Brian Mackey

The Illinois Statehouse is looking festive this year, with its annual outdoor lights descending from the dome to the ground. But on the inside, things look a little less traditional.

Illinois Public Radio

Gov.-elect J.B. Pritzker and a new crop of legislators will take office come January. Those crafting state education policies say they will continue one of the biggest fights in recent years, finding more funding for teachers, students and schools.

Alex Coleman / Illinois Newsroom

Students across Illinois are calling for tougher campus policies on sexual harassment and misconduct as the Trump administration proposes changes to federal law that victims’ rights advocates say would weaken guidelines that are already lacking.

Rachel Otwell

Preston Jackson is a martial artist, an accomplished guitar player, an educator and professor-emeritus, and a visual artist who has studios in Bartonville, Peoria and Chicago. His newest work, unveiled on Tuesday, is a mural that depicts the Hospital Sisters of St. Francis caring for the wounded after the 1908 Race Riot in Springfield.

Alex Coleman / Illinois Newsroom

Every college campus has standards and policies to prevent sexual harassment. But time and again, repeated complaints are filed against professors for saying and doing inappropriate things -- yet they often keep their jobs. Documents and interviews from two recent cases on campuses in Illinois shed some light on the reasons why this remains a persistent issue at many schools.

Rachel Otwell / NPR Illinois

In an especially contentious election year, there are a couple alternatives to the major party candidates in the race for Illinois governor. But, even some backers of third parties say they aren’t great options either, though that’s not where they want the story to end.

Rachel Otwell

Preschool is a key part of building a solid foundation for lifelong learning, some experts even say it’s the most important part of a child’s education. And yet, it’s not considered by the state of Illinois to be as important as K-12 education, based on the way funding is allocated.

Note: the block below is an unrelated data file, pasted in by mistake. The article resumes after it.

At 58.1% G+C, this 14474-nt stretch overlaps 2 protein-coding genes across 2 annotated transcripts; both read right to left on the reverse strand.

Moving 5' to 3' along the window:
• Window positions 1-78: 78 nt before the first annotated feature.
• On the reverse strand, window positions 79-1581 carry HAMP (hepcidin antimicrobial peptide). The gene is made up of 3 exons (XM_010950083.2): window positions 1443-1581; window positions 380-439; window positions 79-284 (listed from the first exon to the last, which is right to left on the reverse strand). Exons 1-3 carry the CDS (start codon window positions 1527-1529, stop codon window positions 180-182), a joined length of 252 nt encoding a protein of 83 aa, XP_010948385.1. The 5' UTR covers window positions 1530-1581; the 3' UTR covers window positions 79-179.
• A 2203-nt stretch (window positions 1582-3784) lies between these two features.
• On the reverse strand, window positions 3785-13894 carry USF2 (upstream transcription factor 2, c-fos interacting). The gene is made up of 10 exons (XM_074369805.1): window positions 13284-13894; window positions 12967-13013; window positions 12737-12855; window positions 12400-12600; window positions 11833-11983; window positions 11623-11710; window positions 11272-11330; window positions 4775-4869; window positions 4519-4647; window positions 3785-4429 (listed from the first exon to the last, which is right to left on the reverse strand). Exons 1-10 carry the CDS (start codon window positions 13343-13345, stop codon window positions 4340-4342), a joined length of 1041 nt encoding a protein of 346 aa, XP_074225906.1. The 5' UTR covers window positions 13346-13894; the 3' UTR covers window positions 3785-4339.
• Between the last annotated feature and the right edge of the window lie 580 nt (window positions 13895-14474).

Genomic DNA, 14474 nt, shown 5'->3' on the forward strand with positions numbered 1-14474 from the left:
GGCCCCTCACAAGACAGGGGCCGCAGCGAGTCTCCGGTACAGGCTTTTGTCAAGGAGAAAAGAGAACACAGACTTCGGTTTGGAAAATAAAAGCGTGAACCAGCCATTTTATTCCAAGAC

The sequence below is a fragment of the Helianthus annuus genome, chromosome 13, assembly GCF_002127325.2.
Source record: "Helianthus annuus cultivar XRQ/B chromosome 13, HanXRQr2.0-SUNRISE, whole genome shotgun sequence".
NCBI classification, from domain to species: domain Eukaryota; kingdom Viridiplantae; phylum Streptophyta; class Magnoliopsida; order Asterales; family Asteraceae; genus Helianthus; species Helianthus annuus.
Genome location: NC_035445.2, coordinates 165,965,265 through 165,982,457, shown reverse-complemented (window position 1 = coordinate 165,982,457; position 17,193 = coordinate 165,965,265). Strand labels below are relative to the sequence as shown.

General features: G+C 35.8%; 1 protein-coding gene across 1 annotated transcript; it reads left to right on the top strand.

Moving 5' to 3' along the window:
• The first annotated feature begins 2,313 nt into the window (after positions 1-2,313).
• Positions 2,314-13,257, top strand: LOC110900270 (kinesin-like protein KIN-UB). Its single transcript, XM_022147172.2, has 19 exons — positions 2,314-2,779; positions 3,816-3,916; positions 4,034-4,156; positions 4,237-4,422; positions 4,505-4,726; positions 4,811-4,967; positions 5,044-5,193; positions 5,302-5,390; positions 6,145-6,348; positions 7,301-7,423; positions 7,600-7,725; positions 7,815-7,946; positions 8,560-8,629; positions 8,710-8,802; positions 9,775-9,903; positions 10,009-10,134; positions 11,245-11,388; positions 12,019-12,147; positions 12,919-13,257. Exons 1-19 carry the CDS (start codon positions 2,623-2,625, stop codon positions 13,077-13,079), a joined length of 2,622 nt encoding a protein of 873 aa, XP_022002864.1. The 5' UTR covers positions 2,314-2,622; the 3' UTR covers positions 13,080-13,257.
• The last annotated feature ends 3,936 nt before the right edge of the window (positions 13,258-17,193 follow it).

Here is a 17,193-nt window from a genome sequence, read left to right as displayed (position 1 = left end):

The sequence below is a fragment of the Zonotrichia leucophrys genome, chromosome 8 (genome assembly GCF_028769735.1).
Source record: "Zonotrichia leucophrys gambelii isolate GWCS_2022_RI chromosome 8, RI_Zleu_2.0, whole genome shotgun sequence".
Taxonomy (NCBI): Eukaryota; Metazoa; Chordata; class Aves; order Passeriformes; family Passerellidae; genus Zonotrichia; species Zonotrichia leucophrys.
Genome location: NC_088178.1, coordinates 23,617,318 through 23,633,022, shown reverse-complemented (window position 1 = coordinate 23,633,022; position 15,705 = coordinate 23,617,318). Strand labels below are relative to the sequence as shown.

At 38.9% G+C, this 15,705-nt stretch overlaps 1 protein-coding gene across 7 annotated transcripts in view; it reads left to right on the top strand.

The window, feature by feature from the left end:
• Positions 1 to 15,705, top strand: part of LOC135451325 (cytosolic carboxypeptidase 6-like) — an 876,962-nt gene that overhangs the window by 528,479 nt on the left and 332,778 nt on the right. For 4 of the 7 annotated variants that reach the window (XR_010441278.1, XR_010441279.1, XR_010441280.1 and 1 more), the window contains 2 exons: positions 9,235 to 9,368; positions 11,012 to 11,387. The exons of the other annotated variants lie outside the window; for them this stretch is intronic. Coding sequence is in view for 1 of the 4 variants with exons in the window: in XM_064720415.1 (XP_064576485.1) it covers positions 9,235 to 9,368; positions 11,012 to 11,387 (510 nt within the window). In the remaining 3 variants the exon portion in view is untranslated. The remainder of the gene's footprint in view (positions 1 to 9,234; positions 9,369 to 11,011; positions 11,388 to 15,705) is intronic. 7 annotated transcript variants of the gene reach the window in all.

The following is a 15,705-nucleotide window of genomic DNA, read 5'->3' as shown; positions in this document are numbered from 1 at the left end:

'Hell No to the Memo' rallies have popped up in response to word from the federal Dept. of Health and Human Services that it wants government agencies to limit the way gender is categorized. That information came out via a leaked memo reported on by The New York Times. Trans-rights’ activists say it’s a move that would unravel work they’ve accomplished. They say gender is not binary and their identity is valid.

Rachel Otwell / NPR Illinois

It's been one year since the #MeToo movement led to a letter about sexual harassment and misogyny within state government being circulated and signed by about 200 people who work within it. Like many public sectors, this was one with problems that had yet to be adequately reckoned with.

Mary Cullen / NPR Illinois

This month marks a year since the Me Too movement went viral as a hashtag on social media (after having first been started in 2006 by Tarana Burke.) This week, we've been hearing from several women in Illinois whose work in government has been affected. 

Illinois Senate Democrats

This month marks a year since the Me Too movement went viral as a hashtag on social media (after having first been started in 2006 by Tarana Burke.) This week, we hear from several women in Illinois whose work in government has been affected. 

Brian Mackey / NPR Illinois

This month marks a year since the Me Too movement went viral as a hashtag on social media (after having first been started in 2006 by Tarana Burke.) This week, we hear from several women in Illinois whose work in government has been affected. 

Rachel Otwell / NPR Illinois

This month marks a year since the Me Too movement went viral as a hashtag on social media (after having first been started in 2006 by Tarana Burke.) This week, we hear from several women in Illinois whose work in government has been affected. Today we hear from State Rep. Sara Wojcicki Jimenez of Springfield who is the Republican spokesperson for the House Sexual Discrimination and Harassment Task Force

Brian Mackey / NPR Illinois

This month marks a year since the Me Too movement went viral as a hashtag on social media (after having first been started in 2006 by Tarana Burke.) This week, we hear from several women in Illinois whose work in government has been affected. The first woman we spoke to is Susana Mendoza, state Comptroller and member of the Illinois Anti-harassment Equality and Access Panel.

Rachel Otwell

Athens is a town like many others in central Illinois. With a population of about 2,000, it’s rural, and encapsulated by fields of crops like corn and soybeans. Visitors driving into town off the interstate are ushered in by numerous American flags and a welcome sign listing several area churches.

LLINOIS STATE MUSEUM, DICKSON MOUNDS MUSEUM. ARTIST, ANDY BUTTRAM.

States like Hawaii, South Dakota and Alaska have replaced Columbus Day with the designation of ‘Indigenous Peoples’ Day.' It's a trend that goes back decades, and in 2017 a law was signed that brought Illinois up to speed with that trend. Sort of.

Pages